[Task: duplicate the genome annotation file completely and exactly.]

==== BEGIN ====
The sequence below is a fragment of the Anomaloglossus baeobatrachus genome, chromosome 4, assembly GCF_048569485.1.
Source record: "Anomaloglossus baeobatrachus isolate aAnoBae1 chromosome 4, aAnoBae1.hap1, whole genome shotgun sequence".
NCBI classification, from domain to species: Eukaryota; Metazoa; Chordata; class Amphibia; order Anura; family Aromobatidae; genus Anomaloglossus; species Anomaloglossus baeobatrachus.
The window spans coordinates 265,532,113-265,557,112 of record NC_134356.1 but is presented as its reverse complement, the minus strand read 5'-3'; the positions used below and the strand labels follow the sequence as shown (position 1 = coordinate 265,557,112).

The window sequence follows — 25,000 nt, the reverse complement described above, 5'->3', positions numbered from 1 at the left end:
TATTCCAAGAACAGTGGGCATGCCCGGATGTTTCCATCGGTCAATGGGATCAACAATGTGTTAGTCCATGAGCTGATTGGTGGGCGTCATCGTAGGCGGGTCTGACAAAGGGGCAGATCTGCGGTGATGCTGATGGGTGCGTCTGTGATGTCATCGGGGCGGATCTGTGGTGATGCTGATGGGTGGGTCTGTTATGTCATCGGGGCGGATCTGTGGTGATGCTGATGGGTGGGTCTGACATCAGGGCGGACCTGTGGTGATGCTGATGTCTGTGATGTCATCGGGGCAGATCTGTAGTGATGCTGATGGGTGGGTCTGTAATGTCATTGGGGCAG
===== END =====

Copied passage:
The sequence below is a fragment of the Anomaloglossus baeobatrachus genome, chromosome 4, assembly GCF_048569485.1.
Source record: "Anomaloglossus baeobatrachus isolate aAnoBae1 chromosome 4, aAnoBae1.hap1, whole genome shotgun sequence".
NCBI classification, from domain to species: Eukaryota; Metazoa; Chordata; class Amphibia; order Anura; family Aromobatidae; genus Anomaloglossus; species Anomaloglossus baeobatrachus.
The window spans coordinates 265,532,113-265,557,112 of record NC_134356.1 but is presented as its reverse complement, the minus strand read 5'-3'; the positions used below and the strand labels follow the sequence as shown (position 1 = coordinate 265,557,112).

The window sequence follows — 25,000 nt, the reverse complement described above, 5'->3', positions numbered from 1 at the left end:
TATTCCAAGAACAGTGGGCATGCCCGGATGTTTCCATCGGTCAATGGGATCAACAATGTGTTAGTCCATGAGCTGATTGGTGGGCGTCATCGTAGGCGGGTCTGACAAAGGGGCAGATCTGCGGTGATGCTGATGGGTGCGTCTGTGATGTCATCGGGGCGGATCTGTGGTGATGCTGATGGGTGGGTCTGTTATGTCATCGGGGCGGATCTGTGGTGATGCTGATGGGTGGGTCTGACATCAGGGCGGACCTGTGGTGATGCTGATGTCTGTGATGTCATCGGGGCAGATCTGTAGTGATGCTGATGGGTGGGTCTGTAATGTCATTGGGGCAG